"But I say unto you, That whosoever is angry with his brother without a cause shall be in danger of the judgment: and whosoever shall say to his brother, Raca, shall be in danger of the council: but whosoever shall say, Thou fool, shall be in danger of hell fire." (Matthew 5:22, KJV)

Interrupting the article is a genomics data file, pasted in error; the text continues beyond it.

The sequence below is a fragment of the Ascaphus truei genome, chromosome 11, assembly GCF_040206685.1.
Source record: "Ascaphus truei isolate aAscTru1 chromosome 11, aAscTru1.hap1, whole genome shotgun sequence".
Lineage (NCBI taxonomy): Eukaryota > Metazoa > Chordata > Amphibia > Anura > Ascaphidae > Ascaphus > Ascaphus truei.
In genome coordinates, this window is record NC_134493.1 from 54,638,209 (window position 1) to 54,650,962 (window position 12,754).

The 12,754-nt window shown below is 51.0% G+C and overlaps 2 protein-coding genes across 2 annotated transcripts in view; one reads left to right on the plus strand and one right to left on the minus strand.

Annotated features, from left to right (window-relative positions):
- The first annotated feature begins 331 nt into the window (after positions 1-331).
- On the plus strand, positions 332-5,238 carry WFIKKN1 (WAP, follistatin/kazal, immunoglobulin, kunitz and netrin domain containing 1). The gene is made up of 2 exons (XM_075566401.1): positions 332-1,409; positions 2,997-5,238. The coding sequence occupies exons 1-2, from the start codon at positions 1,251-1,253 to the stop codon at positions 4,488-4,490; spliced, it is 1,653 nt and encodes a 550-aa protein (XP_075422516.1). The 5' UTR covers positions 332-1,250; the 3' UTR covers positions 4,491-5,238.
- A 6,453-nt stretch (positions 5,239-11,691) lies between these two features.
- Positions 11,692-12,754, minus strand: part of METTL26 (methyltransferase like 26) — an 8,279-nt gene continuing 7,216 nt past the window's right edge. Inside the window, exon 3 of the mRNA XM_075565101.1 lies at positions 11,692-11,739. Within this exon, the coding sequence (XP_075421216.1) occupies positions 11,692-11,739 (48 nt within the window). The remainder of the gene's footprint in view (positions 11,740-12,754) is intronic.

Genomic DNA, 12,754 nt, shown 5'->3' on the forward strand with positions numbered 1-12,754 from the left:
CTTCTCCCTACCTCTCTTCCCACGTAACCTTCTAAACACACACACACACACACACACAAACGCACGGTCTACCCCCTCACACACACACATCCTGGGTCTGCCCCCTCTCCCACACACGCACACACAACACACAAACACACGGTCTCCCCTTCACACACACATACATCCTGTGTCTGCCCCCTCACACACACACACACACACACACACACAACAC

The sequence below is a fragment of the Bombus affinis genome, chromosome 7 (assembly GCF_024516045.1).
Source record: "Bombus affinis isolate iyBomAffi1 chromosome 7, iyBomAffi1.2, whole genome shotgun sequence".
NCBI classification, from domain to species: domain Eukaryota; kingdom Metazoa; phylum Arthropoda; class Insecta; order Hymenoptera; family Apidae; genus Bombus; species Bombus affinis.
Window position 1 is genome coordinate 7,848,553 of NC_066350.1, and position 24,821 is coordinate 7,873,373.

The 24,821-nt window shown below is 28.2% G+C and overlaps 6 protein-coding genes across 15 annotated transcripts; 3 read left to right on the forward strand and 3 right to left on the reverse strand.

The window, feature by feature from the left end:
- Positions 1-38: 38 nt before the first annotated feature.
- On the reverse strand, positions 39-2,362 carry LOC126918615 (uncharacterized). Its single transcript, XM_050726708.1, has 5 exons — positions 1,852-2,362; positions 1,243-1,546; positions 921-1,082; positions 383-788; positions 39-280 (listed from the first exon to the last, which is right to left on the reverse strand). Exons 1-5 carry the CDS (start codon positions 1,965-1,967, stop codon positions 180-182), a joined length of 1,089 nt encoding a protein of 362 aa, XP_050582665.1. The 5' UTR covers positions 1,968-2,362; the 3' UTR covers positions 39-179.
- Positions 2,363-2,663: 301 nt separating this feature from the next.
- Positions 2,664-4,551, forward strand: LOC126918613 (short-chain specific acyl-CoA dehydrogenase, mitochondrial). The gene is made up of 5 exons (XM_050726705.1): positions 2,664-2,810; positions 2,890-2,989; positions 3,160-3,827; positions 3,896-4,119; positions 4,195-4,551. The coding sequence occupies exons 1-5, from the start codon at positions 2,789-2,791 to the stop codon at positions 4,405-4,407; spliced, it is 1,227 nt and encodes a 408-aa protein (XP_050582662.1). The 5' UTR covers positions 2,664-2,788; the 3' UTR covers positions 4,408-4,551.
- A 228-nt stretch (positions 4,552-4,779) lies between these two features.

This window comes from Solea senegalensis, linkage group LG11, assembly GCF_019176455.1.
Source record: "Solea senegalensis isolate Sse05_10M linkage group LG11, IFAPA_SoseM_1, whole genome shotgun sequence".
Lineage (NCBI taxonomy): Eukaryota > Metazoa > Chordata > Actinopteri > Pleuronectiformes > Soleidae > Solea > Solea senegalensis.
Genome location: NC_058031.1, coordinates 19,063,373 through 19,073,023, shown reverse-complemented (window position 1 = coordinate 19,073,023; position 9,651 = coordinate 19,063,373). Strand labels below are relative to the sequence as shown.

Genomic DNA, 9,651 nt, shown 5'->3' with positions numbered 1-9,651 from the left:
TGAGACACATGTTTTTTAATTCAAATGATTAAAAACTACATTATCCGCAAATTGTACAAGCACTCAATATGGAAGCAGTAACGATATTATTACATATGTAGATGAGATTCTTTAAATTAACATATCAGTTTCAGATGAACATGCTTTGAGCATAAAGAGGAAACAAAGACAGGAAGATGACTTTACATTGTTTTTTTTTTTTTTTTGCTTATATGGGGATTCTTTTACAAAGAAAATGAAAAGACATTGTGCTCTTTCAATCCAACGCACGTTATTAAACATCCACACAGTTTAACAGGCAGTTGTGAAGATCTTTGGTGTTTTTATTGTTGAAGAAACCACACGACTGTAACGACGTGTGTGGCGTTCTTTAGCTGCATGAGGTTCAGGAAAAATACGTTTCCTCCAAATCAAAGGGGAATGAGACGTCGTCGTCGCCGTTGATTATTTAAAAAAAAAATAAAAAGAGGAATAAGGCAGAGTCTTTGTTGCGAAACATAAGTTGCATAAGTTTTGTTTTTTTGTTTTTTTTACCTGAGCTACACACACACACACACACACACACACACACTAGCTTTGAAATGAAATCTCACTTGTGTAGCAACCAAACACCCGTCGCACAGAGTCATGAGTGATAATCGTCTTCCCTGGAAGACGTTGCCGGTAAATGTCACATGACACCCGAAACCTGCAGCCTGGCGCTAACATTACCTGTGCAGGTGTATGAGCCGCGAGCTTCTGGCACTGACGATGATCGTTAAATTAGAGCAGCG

Some critics claim that “Gehenna” does not mean “hell,” but refer only to the burning landfill in the Valley of Hinnom in the suburbs of Jerusalem. “Gehenna” is indeed derived from the Hebrew words “גי” and “הנם,” which mean “Valley of Hinnom.” The Old Testament writers who referred to Gehenna clearly had the physical Valley of Hinnom in mind. However, by the time of the New Testament the word had become synonymous with “hell.” In Matthew 10:28, the Lord says, “And fear not them which kill the body, but are not able to kill the soul: but rather fear him which is able to destroy both soul and body in hell [Gehenna].” If Gehenna is merely a physical burning landfill, then how is it able to destroy the soul? One might argue that the word for “soul” (ψυχή) should mean “physical life,” but such a translation is inconsistent with the context. The Lord’s statement, “them which kill the body” indicates that things other than Gehenna are able to destroy one’s life. Gehenna is distinguished not because it can destroy the physical life, but because it can destroy the soul. Thus, “soul” in this context must refer to the life that exists into eternity. Scripture interprets scripture. In the case of “Gehenna,” scripture indicates that the New Testament Gehenna is hell – a place that could destroy both body and soul. Since doctrines such as that of hell developed progressively as God provided revelation, a proper noun for the “lake of fire” (which the Apostle John fully revealed in Revelation) did not exist in the early Hebrew vocabulary. Thus, the Jews applied the name “Gehenna” to hell.
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